Fill the muffin liners about 3/4 of the way, and bake for 20-25 minutes until the tops have started to brown slightly. Remove from the oven and let cool for about 5 minutes, and then either turn on their sides in the muffin tin or remove to a cooling rack to cool completely.

Grab at least one while still warm, cover in butter, and eat, standing in the middle of the kitchen.

 

Vodka Sauce

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Back in my single days, there were a few dishes that my then roommate and I used to make regularly because we loved them so much. One of them was penne with vodka sauce. We tried multiple recipes, modified the heck out of them, and finally found…the one. The most magical one. Easy, creamy, a little sweet, with a good spicy twist.

When Josh and I started dating, I sort of filed that dish away mentally as “something I’ll make one day when he’s not around.” Then I forgot about it. I mean, it had a cup of heavy cream in it. Not something he could eat.

Time passed, and I started craving it again. Then one day I realized, duh, coconut milk would work perfectly for the cream. So I started trying to remember down the elusive recipe and couldn’t quite get it right. Luckily, my old roommate has typed it into a Google doc and saved it at one point, so there was no need for tears (it was close).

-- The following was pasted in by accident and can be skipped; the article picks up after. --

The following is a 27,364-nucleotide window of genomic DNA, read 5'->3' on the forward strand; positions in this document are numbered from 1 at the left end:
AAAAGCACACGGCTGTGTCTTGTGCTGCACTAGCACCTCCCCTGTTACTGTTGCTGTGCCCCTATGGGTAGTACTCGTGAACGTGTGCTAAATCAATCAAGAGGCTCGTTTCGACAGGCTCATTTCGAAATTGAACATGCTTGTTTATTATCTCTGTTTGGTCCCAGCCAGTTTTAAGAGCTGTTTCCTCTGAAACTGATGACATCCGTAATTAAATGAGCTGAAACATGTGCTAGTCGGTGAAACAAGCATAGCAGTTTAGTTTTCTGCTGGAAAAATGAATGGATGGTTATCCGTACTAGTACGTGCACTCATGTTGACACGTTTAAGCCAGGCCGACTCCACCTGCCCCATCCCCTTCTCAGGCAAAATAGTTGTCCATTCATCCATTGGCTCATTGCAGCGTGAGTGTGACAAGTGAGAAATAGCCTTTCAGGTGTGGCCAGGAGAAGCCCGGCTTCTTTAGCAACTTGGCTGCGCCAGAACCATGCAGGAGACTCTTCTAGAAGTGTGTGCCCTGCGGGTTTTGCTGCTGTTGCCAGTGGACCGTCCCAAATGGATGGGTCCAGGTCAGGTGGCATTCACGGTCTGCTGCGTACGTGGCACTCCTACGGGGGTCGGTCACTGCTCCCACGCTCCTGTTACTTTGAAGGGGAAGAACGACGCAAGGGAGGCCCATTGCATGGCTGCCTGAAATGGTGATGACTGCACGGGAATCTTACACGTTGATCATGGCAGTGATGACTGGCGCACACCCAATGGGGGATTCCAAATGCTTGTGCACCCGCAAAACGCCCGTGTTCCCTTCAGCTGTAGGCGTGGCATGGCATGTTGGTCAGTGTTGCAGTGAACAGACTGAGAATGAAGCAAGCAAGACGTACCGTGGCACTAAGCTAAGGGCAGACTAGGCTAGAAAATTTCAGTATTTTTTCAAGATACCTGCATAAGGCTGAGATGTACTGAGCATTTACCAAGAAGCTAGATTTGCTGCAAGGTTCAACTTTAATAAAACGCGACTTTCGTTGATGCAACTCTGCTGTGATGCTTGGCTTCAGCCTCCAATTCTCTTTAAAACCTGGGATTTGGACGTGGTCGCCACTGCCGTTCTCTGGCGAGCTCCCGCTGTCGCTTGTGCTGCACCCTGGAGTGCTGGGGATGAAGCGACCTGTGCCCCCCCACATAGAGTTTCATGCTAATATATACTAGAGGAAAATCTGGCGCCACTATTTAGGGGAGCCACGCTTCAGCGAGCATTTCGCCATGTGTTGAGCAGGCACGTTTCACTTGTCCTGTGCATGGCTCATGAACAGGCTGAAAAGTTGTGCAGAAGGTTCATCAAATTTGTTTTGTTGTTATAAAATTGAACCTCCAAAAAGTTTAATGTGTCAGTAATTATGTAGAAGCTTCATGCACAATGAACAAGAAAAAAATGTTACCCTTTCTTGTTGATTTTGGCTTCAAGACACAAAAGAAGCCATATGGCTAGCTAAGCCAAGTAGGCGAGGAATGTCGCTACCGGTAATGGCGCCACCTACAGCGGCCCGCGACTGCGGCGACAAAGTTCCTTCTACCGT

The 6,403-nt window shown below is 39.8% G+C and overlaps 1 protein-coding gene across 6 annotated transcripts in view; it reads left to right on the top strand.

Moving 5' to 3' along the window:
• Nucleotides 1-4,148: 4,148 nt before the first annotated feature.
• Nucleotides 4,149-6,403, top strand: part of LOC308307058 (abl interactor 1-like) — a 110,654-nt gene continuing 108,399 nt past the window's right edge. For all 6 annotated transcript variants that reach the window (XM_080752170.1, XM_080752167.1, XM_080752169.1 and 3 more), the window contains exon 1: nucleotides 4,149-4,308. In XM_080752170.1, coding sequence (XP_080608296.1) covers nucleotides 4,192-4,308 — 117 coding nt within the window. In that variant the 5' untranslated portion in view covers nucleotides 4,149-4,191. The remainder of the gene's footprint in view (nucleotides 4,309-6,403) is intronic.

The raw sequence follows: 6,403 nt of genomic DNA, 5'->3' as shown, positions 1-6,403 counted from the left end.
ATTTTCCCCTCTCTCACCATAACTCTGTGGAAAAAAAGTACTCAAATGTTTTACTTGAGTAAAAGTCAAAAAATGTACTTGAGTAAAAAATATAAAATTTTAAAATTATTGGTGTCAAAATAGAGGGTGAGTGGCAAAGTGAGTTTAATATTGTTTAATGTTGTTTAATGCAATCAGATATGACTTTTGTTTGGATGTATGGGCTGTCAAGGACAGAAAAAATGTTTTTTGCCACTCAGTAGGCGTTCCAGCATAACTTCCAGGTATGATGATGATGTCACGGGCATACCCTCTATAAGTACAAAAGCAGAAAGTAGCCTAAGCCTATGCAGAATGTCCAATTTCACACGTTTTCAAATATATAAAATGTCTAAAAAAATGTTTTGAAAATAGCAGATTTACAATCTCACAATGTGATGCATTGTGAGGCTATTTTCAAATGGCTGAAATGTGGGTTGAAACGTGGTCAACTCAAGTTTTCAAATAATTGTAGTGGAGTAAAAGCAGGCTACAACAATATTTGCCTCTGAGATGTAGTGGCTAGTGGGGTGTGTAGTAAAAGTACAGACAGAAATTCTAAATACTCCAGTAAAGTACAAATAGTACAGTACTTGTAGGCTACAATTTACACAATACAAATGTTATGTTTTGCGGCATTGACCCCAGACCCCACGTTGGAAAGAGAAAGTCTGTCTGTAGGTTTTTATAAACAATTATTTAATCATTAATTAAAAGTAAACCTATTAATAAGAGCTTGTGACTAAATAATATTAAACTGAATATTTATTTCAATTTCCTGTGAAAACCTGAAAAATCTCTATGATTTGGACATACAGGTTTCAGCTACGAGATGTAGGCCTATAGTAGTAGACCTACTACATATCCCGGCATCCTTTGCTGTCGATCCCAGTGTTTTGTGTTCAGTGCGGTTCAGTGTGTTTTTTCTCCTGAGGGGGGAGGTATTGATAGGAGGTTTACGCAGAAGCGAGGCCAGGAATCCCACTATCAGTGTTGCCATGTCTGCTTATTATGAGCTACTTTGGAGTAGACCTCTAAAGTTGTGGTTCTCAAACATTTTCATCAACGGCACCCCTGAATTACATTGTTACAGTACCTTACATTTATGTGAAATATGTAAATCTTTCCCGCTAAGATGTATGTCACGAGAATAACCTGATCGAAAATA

Josh’s response to this dish? “Why have you been holding out on me?!”

Note: To make it vegan, I switch out coconut milk for the heavy cream. Since the coconut milk is naturally sweeter, I omit the sugar from the recipe. Also, I always double the amount of red pepper flakes for a good kick.

Vodka Sauce

  • 1 28-ounce can crushed tomatoes
  • 2 medium cloves garlic
  • 3 tbsp olive oil
  • 1/4 tsp red pepper flakes (double for extra kick)
  • 1/2 c vodka
  • 1 c heavy cream/ full fat coconut milk
  • ground black pepper
  • 2 tbsp chopped fresh basil (about 8 leaves)